Yurt Time: A Night in the Uzbek Desert

Staying in a yurt in the Uzbek desert was an unforgettable experience. Photo by Alex Jones
Staying in a yurt in the Uzbek desert was an unforgettable experience. Photo by Alex Jones

I sat in the dancing light of the campfire and swayed. While it might have seemed that I was moving in tune to the undulating harmonies of the Uzbek folk songs, it was mostly a result of the vodka. Toast after toast had accompanied every stage of the meal, as we took turns to raise a glass.

My travel to Uzbekistan was motivated by historical interest, and I had not expected to count my time in the desert among the highlights, but this felt like a special moment.

“Uzbekistan you say…where might that be?” my best mate had asked when I explained my latest holiday plans. He was mystified, but for me it was a natural holiday destination, and one I had coveted for years.

Alexander the Great's fort at Nurata
Alexander the Great’s fort at Nurata. Photo by Alex Jones

The idea of the Silk Road had enthralled me from a young age, evoking thoughts of camel caravans threading their way between oases in the desert. The very names of the great Medieval cities along its length, Samarkand, Bukhara and Khiva, epitomize the exotic and at times in their history, the barbaric.

As a rabid history geek, it was the beautiful monuments of these ancient city states that I had come to see. The fabled Registan of Samarkand is the pinnacle of Central Asian architecture, but the blue-tiled palaces, harems, mosques and medrassas of Bukhara and Khiva were also high on my itinerary.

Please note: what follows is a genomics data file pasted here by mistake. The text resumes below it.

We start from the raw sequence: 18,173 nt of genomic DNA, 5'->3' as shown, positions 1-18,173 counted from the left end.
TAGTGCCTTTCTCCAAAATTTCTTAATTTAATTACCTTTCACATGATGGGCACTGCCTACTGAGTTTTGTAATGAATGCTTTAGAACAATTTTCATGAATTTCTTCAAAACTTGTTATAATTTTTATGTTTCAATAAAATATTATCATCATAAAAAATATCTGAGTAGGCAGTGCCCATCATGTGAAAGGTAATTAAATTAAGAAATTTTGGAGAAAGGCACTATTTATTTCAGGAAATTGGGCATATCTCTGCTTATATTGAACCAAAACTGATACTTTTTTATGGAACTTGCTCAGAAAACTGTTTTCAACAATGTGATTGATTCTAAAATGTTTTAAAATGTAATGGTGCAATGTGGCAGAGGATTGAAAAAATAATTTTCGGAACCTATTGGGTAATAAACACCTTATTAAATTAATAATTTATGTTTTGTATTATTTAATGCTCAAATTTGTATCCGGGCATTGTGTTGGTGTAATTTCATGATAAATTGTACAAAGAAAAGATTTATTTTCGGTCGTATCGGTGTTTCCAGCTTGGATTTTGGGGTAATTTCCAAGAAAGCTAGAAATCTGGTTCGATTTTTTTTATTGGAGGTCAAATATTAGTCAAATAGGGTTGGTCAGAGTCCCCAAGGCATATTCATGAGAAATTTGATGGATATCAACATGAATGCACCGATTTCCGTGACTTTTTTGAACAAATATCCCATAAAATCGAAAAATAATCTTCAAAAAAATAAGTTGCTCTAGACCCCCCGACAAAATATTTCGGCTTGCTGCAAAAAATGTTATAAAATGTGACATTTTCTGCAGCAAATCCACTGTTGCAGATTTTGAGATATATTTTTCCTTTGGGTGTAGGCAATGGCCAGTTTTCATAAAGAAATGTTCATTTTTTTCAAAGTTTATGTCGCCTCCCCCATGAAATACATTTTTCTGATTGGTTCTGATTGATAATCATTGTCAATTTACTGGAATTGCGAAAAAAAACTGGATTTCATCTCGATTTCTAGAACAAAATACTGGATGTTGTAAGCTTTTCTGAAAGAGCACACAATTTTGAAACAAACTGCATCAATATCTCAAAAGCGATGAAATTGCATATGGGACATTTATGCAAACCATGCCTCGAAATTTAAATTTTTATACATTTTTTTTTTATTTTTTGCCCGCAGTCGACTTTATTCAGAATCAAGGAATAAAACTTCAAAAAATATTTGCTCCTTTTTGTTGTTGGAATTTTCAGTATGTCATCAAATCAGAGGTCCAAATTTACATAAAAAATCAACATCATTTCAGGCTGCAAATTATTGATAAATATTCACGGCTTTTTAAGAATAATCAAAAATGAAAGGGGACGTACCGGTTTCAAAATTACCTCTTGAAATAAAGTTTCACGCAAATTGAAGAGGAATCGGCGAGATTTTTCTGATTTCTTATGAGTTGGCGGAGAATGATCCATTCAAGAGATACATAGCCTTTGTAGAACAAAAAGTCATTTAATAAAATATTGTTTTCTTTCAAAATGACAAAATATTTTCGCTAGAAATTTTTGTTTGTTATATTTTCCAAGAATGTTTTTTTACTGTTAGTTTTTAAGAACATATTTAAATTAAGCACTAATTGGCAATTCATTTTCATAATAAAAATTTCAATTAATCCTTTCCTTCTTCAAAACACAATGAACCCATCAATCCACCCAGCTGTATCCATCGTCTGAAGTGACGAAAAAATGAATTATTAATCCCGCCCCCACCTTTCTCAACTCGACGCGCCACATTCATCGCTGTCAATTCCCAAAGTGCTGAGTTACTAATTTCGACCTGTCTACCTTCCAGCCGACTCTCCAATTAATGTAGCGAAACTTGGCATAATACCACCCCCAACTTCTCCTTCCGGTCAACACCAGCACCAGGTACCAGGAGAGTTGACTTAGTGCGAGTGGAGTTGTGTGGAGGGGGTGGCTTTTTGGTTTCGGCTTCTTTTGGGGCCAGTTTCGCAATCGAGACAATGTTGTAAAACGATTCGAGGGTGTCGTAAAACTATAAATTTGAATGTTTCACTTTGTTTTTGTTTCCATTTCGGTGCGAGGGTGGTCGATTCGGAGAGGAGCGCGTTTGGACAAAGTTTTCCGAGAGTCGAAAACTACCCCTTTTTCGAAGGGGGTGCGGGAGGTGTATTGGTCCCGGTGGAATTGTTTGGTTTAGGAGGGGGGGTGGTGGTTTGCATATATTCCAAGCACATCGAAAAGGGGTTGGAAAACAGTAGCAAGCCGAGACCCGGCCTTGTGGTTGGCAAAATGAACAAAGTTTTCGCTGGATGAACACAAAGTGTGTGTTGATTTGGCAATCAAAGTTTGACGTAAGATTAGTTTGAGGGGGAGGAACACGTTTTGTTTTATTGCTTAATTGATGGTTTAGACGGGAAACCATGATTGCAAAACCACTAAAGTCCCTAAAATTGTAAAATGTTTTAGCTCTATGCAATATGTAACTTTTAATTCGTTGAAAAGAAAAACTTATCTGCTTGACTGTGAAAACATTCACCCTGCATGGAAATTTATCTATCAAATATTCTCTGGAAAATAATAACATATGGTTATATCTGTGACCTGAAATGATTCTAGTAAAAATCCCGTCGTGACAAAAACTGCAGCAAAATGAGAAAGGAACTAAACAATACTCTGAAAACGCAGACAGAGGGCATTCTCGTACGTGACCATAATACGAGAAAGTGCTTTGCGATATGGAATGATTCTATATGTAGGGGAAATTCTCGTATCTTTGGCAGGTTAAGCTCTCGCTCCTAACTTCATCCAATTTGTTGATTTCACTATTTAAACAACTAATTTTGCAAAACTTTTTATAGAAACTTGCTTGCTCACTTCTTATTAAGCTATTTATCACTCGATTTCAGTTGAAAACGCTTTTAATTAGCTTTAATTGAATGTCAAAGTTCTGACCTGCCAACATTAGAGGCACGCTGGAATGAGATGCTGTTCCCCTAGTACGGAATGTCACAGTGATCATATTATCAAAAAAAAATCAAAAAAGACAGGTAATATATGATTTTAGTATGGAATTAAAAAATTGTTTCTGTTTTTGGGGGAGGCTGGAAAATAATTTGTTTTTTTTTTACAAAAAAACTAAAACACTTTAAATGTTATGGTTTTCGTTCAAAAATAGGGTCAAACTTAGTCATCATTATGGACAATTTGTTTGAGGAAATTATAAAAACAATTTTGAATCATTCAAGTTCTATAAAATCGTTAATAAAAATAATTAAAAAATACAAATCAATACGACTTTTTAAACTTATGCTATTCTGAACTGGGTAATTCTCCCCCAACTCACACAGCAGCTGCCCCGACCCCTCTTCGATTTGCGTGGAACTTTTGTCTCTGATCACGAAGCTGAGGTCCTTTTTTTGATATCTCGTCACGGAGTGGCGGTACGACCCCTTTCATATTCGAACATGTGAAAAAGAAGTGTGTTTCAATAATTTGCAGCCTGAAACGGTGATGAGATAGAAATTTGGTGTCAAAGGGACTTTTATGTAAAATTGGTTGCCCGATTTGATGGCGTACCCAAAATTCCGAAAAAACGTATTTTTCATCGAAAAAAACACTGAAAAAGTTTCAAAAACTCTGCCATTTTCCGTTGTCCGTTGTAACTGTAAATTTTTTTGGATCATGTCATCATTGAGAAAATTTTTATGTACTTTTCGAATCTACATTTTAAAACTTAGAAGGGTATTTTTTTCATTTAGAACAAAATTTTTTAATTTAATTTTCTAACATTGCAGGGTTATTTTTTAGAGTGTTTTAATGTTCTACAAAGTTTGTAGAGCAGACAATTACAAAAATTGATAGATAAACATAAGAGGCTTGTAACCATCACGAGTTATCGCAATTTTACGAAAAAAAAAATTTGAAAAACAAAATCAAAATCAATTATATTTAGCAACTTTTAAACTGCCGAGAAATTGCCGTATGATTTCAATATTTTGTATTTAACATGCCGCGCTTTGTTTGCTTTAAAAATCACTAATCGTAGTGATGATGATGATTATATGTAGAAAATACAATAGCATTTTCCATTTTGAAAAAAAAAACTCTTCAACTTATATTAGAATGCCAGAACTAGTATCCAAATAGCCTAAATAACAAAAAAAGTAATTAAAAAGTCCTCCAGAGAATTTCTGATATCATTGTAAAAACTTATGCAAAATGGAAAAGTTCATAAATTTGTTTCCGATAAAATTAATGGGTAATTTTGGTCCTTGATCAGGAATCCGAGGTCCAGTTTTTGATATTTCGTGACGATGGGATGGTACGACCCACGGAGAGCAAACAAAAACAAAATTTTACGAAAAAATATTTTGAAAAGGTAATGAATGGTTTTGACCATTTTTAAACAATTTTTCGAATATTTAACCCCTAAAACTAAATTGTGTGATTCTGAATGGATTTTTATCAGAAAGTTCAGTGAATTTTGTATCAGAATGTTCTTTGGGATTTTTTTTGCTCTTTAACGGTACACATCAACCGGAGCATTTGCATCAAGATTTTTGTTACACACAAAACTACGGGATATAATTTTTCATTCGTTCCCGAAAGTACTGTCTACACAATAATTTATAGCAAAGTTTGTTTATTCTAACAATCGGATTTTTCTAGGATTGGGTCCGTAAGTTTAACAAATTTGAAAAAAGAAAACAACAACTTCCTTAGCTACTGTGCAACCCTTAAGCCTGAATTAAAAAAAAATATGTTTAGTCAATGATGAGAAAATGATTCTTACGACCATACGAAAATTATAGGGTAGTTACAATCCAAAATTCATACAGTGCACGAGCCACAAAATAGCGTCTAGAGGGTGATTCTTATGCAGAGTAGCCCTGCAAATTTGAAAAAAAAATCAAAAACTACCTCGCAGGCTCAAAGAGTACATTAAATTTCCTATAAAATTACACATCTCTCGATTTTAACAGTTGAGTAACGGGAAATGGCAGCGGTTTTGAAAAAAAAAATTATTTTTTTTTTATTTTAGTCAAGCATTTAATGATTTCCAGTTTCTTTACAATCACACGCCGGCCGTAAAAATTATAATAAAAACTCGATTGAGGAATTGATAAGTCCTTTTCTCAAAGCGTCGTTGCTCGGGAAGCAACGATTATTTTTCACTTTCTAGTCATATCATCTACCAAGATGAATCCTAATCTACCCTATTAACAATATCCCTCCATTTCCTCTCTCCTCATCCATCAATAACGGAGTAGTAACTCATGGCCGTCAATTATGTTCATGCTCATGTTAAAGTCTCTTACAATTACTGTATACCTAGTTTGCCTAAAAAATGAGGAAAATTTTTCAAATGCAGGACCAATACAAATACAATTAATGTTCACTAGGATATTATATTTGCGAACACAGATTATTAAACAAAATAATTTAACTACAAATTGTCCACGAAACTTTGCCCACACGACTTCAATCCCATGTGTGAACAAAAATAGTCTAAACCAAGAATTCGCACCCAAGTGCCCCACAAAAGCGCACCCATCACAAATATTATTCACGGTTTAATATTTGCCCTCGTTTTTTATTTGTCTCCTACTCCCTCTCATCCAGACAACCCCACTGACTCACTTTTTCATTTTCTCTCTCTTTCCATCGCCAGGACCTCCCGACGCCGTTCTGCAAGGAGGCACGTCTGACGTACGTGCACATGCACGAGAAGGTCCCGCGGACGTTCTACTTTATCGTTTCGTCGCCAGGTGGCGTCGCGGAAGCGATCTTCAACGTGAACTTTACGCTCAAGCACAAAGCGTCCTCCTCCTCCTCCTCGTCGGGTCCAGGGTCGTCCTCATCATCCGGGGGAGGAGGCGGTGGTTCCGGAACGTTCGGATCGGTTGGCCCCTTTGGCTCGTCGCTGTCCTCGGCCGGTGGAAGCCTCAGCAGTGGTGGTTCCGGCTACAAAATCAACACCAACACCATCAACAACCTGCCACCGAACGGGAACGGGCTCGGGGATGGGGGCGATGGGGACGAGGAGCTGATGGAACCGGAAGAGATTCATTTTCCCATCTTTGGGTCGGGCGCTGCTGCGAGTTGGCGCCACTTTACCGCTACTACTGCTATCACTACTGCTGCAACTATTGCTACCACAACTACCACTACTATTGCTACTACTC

I was following in the footsteps of the players in the Great Game, that century of diplomatic shenanigans as Britain and Russia competed for influence in the region. Officers in disguise surreptitiously surveyed remote mountain passes, and chivalrously wined and dined their adversaries when they met on the Roof of the World. Most notoriously, two British officers, Stoddart and Connolly, were beheaded in the square at Bukhara. A visit to the jail and their window-less and door-less cell, the notorious ‘bug pit’, where they were held for years amidst the vermin was an important pilgrimage for me.

At the edge of the great Kyzyl Kum desert, we visited a fort built by Alexander the Great on his brief but glorious career of conquest. When I finally dragged my vodka-addled body to bed, I knew that I would be spending the night in a yurt, just as Genghis Khan did when he terrorized the region, some 800 years ago. But as I watched the flickering of the campfire, under the light of a full Uzbek moon in the middle of a ring of yurts, I suddenly recognized a song.

You don’t need to understand the lyrics for the sad and haunting refrains of ‘Katyusha’ to hit home, but I had read of the brutal effectiveness of the Red Army’s second-world-war rockets, nicknamed Katyusha by the Soviets. The song was originally written about a girl yearning for her soldier husband, but became a wartime anthem.

The vocalist was an ethnic Kazakh, left a native of modern Uzbekistan by the break up of the USSR. He sang in Russian of a war fought far away and long ago by a country that no longer exists. After the first verse, a Russian tourist on the far-side of the campfire took up the tune in a gruff tenor. In the silence and darkness of the Uzbek desert, it was extremely poignant.

The following morning, I would take my hangover for a camel ride through the desert. Visiting during the short rainy season, the desert bloomed with banks of red poppies, glowing in the sun. Just as I imagine they had for travelers on the Silk Road for millennia before me.

Poppies in the desert.
Poppies bloom briefly in the desert. Photo by Alex Jones


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